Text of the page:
In this tutorial, we have created a variety of select queries, mainly from the Design View. But in Access, we can make use of some special query wizards to create a couple of specific select queries. The first one is Find Duplicates Query wizard. The Find Duplicates Query Wizard will create a query that locates records with duplicate field values in a single table or query.
As we have discussed that relational databases are designed to avoid storing duplicate information. But despite that design, sometimes users accidentally enter duplicate information.
In a customer’s table, you can have the same customer accidentally added twice. In such cases, the customer will have the same address, but different customer IDs, which can create problems with reporting. In this situation, you can make use of the duplicates query wizard to quickly locate possible duplicate entries.
Let us now open our Access database which contains tblAuthers table and go the Create tab and, in the queries group, select query wizard.
If you see the following screenshot, you have four different wizards to choose from. Select the find duplicates query wizard and click Ok.
The very first screen of the find duplicates query wizard will ask what table or what query you want to search for possible duplicates. Let us say we want to check our author’s table to make sure that the same author hasn’t accidentally been entered twice. So, select tblAuthors and click Next.
The second screen in the wizard will ask what fields might contain duplicate information.
Typically, you will not be using your primary key field, because, again, when you designate a field in Access as a primary key, Access will not allow duplicates to be entered.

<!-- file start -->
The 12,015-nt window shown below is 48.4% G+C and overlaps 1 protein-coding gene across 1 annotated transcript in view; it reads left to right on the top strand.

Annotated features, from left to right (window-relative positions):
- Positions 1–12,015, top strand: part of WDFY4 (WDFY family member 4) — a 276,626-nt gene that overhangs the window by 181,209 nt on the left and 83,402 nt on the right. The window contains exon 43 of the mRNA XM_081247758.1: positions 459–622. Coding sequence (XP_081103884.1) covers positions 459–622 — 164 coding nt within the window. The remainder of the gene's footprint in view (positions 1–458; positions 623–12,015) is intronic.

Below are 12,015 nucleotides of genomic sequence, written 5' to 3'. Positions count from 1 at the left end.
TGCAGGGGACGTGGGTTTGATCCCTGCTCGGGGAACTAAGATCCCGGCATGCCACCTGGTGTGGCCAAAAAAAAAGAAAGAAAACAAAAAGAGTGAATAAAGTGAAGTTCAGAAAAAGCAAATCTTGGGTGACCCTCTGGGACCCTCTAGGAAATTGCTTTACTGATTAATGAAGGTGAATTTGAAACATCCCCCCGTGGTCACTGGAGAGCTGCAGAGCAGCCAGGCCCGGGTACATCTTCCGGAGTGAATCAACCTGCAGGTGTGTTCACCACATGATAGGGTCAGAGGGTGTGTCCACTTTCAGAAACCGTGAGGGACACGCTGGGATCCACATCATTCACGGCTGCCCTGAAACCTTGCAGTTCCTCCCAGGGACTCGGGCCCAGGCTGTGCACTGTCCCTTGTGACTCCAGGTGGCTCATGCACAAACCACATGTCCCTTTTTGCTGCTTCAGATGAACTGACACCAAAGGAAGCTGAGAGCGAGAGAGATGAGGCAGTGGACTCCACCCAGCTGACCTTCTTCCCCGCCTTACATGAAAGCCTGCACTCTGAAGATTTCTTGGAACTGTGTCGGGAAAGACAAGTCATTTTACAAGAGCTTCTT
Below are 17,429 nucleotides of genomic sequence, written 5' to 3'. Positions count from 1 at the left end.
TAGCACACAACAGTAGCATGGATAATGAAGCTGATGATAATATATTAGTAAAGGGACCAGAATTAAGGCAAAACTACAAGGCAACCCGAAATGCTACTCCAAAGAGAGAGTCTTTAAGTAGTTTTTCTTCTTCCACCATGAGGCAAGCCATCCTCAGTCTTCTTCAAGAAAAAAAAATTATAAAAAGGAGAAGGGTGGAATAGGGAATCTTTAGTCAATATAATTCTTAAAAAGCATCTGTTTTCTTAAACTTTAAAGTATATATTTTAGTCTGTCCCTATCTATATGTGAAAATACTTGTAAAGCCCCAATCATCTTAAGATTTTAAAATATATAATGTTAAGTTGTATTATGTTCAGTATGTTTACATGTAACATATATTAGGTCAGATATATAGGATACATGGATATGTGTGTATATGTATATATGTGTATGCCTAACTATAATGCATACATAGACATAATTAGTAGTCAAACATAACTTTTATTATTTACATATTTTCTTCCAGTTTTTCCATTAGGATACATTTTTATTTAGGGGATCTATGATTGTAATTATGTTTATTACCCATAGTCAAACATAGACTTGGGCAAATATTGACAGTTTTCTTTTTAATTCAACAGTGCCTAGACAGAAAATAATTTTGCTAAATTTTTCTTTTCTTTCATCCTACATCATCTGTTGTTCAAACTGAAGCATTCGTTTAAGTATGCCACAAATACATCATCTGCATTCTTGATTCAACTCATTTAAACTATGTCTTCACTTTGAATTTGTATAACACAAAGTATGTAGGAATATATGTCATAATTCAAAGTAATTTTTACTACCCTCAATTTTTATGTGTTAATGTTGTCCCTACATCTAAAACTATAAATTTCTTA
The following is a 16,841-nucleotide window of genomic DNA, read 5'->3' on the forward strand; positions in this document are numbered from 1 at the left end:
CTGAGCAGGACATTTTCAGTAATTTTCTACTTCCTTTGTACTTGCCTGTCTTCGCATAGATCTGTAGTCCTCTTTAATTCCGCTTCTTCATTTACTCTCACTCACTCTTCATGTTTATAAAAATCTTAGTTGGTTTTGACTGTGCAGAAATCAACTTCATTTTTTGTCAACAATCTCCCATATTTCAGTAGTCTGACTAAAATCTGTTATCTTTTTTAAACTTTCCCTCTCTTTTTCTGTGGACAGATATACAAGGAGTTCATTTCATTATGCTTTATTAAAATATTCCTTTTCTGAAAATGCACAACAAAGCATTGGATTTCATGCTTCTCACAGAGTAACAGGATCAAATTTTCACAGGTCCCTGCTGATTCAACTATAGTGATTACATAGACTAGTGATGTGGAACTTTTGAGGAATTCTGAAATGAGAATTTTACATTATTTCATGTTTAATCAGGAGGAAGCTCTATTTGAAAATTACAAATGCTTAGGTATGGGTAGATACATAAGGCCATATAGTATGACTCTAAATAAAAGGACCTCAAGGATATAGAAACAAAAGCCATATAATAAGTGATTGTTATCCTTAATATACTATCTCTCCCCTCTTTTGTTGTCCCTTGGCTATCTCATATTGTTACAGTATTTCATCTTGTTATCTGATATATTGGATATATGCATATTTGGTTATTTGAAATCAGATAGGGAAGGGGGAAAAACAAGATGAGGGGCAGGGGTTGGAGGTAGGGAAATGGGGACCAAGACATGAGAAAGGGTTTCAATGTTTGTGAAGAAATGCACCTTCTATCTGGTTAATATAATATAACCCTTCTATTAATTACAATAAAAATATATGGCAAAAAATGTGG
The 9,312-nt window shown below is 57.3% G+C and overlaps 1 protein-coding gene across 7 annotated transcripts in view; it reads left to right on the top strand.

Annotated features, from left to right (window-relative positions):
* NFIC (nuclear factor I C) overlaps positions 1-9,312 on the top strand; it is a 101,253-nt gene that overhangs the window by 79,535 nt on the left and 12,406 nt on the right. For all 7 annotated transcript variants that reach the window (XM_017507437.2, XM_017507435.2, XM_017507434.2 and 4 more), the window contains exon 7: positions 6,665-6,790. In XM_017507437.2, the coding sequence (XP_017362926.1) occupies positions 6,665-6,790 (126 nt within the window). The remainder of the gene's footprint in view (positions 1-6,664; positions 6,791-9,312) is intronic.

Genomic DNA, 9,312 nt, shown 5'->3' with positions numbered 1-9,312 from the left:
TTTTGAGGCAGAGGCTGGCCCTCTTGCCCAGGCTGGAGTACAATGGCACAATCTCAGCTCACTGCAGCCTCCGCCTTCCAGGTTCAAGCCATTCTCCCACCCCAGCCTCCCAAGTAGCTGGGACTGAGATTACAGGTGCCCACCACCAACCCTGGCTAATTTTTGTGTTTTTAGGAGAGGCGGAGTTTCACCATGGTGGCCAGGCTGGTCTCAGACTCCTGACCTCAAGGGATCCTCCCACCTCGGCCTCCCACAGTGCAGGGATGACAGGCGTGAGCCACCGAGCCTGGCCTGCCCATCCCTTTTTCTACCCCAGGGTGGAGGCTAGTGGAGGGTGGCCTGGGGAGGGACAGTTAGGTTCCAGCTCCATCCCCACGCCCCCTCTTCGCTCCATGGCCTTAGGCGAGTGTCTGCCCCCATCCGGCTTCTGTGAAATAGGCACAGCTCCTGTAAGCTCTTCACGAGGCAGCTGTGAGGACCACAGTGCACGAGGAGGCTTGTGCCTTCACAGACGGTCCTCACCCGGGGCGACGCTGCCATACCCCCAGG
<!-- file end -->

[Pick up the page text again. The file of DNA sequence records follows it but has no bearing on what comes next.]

We will look at any other field or a combination of fields.
We can search by the last name or the first name and the last name, or you can search by their street address, or to be more specific with their telephone number or birthday.
Let us now search by the first name, the last name, and birthday and click Next.
The following screen in this wizard will ask for the fields we want to be displayed in our query. For this, hit the double arrow, all of the fields will move over to the additional query fields area, and will be added to our query results.
Let us now click Next. It will take us to the last screen in this query wizard.
In the following screen, enter how do you want to name your query.
By default, it’s going to name it find duplicates for plus whatever the name of the object that you’re querying. In this case, tblAuthors, but you can give it any other name too and click finish.
Here, Access has found a possible duplicate, and that’s going to be author Jose Caline which has same birthday, same address, same telephone number but different AuthorIDs.
This one has definitely been entered twice by accident. We have now added all of the fields to our query, we could just go and delete the record. We also have to make sure that we don’t have any related records in another table.
Select any record and choose Delete as in the following dialog box.
Access gives you a prompt, “You are about to delete one record.” Click Yes if you want to continue.
If you’d like to see how that wizard has created this query, go into the Design View and see what all has been added to this query.
As you can see in the above screenshot, we have our fields and some specific criteria underneath the first name field.
This is how this wizard is looking for that duplicate information. It is by far the easiest method to find duplicates.